02 April 2021

Tech Perspective #27: Business Models in the Age of AI


Some people still associate artificial intelligence with science fiction scenarios. However, this stereotype is fading away as AI-based solutions become more and more ubiquitous. Today, artificial intelligence is no longer associated with the fear of the unknown, as it has entered our daily lives. It has become a household name and even a household presence, shoutout to Alexa.

Even though AI solutions are welcomed with more enthusiasm and less fear than ever before, there are still some concerning issues that need to be addressed. One of such is almost uncanny predictability offered by AI. What’s wrong with that, you may ask. After all, it provides business owners and analysts with incredible insights that can revolutionise their strategies and generate revenue, among many other advantages.

The more knowledge, the more power, as simple as that. What if I tell you that it’s sometimes better not to know everything?

Predicting the Unpredictable

Before you declare me insane, let me explain the twist and turns of using AI in randomised experiences. AI is predicting with unique prejudice and automates otherwise unpredictable results. These unforeseeable elements are the basis on which the quality of many of these products relies.

Let us take for the example the online gaming experience. Have you ever encountered cheaters who used unfair advantages or pranksters hacking the game? Frustrating, isn’t it? Online video-gaming depends on fairness between all the involved players. Only with all of them being on board with the rules of conduct it’s possible to enjoy satisfactory gameplay. Unfortunately, many players are already “automating” their gaming operation, diminishing the online game experience – thus, the integrity of the gaming product.

The same applies to gambling in online casinos. Even though AI is currently being used to make casinos safer and even to detect the risk of gambling addiction, many shady businesses use it to their own advantage. Instead of using the analysis of behaviour and habits of gamblers to improve customer service or to protect them, casinos corrupt the data to fraudulently increase the profits.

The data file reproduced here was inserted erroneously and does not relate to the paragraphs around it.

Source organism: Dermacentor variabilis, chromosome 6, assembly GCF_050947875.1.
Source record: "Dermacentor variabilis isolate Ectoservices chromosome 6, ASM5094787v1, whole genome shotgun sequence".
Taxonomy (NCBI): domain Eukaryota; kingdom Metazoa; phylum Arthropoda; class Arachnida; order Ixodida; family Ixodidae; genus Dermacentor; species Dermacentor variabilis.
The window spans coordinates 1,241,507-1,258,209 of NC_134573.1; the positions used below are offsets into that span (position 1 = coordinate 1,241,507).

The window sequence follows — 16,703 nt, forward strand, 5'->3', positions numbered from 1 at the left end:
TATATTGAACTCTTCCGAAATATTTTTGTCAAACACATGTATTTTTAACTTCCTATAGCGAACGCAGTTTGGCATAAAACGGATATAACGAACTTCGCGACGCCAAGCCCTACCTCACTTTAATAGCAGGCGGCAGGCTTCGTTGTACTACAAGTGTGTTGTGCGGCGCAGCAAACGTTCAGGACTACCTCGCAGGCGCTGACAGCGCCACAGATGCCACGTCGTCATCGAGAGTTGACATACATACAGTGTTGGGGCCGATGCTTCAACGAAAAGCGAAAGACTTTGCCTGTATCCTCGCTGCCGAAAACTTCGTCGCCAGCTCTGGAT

Put a Little Mystery

Don’t get me wrong, I can’t express how much I appreciate business-based AI solutions. On an everyday basis, they support companies with invaluable knowledge, innovative insights, and support. Thanks to artificial intelligence we can protect and understand our clients better, we can provide them with excellent and personalised customer service, and create revolutionary and beneficial strategies.

Predictability is a powerful tool that can improve processes and give your organisation a competitive advantage. Combined with the experience and extensive knowledge of your employees, and the so-called human touch it can truly work wonders. Businesses can and should take advantage of AI at all possible junctures. As long as it’s ethical.

As I already mentioned, AI predictability can be used for more nefarious purposes, not only to ruin the gaming experience but also to scam players. And that’s where we should draw a line. We came to the point when there’s no going back, and the rightful use of AI should be protected at all costs. Any illegal or unfair activities should be penalised. It’s high time to rule on ‘lawful foresight’.

Lawful Foresight

If your company already makes use of AI-based solutions, you probably can’t imagine losing this competitive advantage. If you’re thinking about introducing such solutions to your organisation, you’re probably analysing possible advantages and risks. No matter if your company is already AI-based or not, it deserves fair working conditions.

That’s why I wholeheartedly believe that in order to protect fair use of foresight we should introduce regulations ruling out any possible foul-play.

To protect our companies and our gaming experience!

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Marcin Bartoszuk
Chief Operating Officer

With Microsoft technologies related since 2005. He graduated from the Computer Science Faculty of the Bialystok University of Technology where he was the leader of the .NET Group and the Microsoft Student Partner. Four times finalist of the national stage of the Imagine Cup competition, and later the mentor and the jury member of the contest. Co-founder of the Bialystok .NET Group. He lectured .NET development at the Bialystok University of Technology. Microsoft MVP in the Client Application Development category in 2008-2010, when he actively participated in the IT community. Constant new technology enthusiast and IT consultant.